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At the end of last season coach Nate McMillan passed out sheets of paper to his players and asked them to list their choices for starters, second-teamers and third-teamers. Instead of selecting Sebastian Telfair or Steve Blake as the starting point guard, the majority picked rookie Jarrett Jack. McMillan says his poll played no role in the Blazers' decision to trade Telfair and Blake over the summer, but it did show him that the team was comfortable with Jack, who, after averaging 20.2 minutes a game last season, will now be running the attack.
Jack fits what McMillan is looking for: He's competitive, mentally tough and businesslike. He spent the off-season studying video of top point guards such as Chauncey Billups, Steve Nash and Tony Parker. "Last year the effort was real lackadaisical at times," Jack says. "We really didn't prepare ourselves like we were supposed to. I think that's the reason why we've got so many new faces."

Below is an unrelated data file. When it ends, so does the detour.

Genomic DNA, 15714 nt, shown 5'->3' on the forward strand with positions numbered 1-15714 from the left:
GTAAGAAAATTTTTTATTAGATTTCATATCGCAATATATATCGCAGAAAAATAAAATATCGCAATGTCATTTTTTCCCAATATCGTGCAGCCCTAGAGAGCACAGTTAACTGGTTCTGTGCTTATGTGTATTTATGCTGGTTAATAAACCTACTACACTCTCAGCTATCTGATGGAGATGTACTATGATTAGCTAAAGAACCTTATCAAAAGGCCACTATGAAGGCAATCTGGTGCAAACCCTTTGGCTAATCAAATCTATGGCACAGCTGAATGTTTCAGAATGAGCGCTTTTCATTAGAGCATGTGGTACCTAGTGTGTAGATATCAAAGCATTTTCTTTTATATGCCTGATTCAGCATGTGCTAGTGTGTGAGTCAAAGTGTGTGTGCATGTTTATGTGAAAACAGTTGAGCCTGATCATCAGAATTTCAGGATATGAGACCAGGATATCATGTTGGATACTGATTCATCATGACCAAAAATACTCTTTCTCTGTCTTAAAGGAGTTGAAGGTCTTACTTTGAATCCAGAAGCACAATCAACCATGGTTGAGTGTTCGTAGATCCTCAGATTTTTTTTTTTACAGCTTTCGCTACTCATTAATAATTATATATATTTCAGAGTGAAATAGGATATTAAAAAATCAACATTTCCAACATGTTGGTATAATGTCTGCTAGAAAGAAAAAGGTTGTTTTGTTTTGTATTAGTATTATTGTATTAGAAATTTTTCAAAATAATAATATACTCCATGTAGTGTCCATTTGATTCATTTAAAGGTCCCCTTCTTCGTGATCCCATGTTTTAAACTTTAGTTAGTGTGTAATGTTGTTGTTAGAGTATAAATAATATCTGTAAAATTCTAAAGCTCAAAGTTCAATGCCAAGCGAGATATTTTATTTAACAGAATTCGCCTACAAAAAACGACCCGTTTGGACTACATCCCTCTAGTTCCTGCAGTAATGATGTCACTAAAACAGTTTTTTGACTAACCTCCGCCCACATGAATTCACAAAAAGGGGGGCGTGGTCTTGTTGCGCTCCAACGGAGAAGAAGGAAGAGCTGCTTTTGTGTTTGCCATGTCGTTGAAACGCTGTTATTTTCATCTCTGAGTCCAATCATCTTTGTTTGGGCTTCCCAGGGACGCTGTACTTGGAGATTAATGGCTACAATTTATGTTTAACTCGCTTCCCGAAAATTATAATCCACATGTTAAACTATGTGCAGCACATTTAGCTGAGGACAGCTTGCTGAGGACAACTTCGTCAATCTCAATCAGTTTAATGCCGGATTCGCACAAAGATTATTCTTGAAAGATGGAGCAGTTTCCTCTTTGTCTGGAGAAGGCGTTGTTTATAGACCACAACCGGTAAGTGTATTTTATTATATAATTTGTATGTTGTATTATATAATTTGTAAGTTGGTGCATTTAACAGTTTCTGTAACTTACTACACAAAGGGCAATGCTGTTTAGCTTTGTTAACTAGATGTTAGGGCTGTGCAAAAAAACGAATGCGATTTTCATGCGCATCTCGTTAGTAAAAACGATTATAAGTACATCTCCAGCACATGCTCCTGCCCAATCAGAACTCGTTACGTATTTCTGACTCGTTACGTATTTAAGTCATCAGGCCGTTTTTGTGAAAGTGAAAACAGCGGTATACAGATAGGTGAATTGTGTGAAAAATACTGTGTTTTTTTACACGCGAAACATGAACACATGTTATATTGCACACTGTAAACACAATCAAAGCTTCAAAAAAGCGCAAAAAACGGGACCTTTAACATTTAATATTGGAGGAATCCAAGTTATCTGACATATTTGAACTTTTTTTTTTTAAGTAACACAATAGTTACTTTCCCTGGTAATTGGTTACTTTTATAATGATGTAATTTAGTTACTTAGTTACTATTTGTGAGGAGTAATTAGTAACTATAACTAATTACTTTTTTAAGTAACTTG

Of the 15 players on the roster, eight were new, including 6'10" forward LaMarcus Aldridge, the No. 2 pick out of Texas, and 6'6" shooting guard Brandon Roy, the sixth choice from Washington. One of the holdovers was 25-year-old power forward Zach Randolph, a double double threat whose off-court activities have been all too reminiscent of Jail Blazers past. In June, Randolph was riding in a car cited for street racing, and in August he was investigated for sexual assault. (No charges were filed.) "It's not even going to be a three-year fix," McMillan says. "The direction we're going, we have to be patient."
Projected Starting Lineup with 2005--06 statistics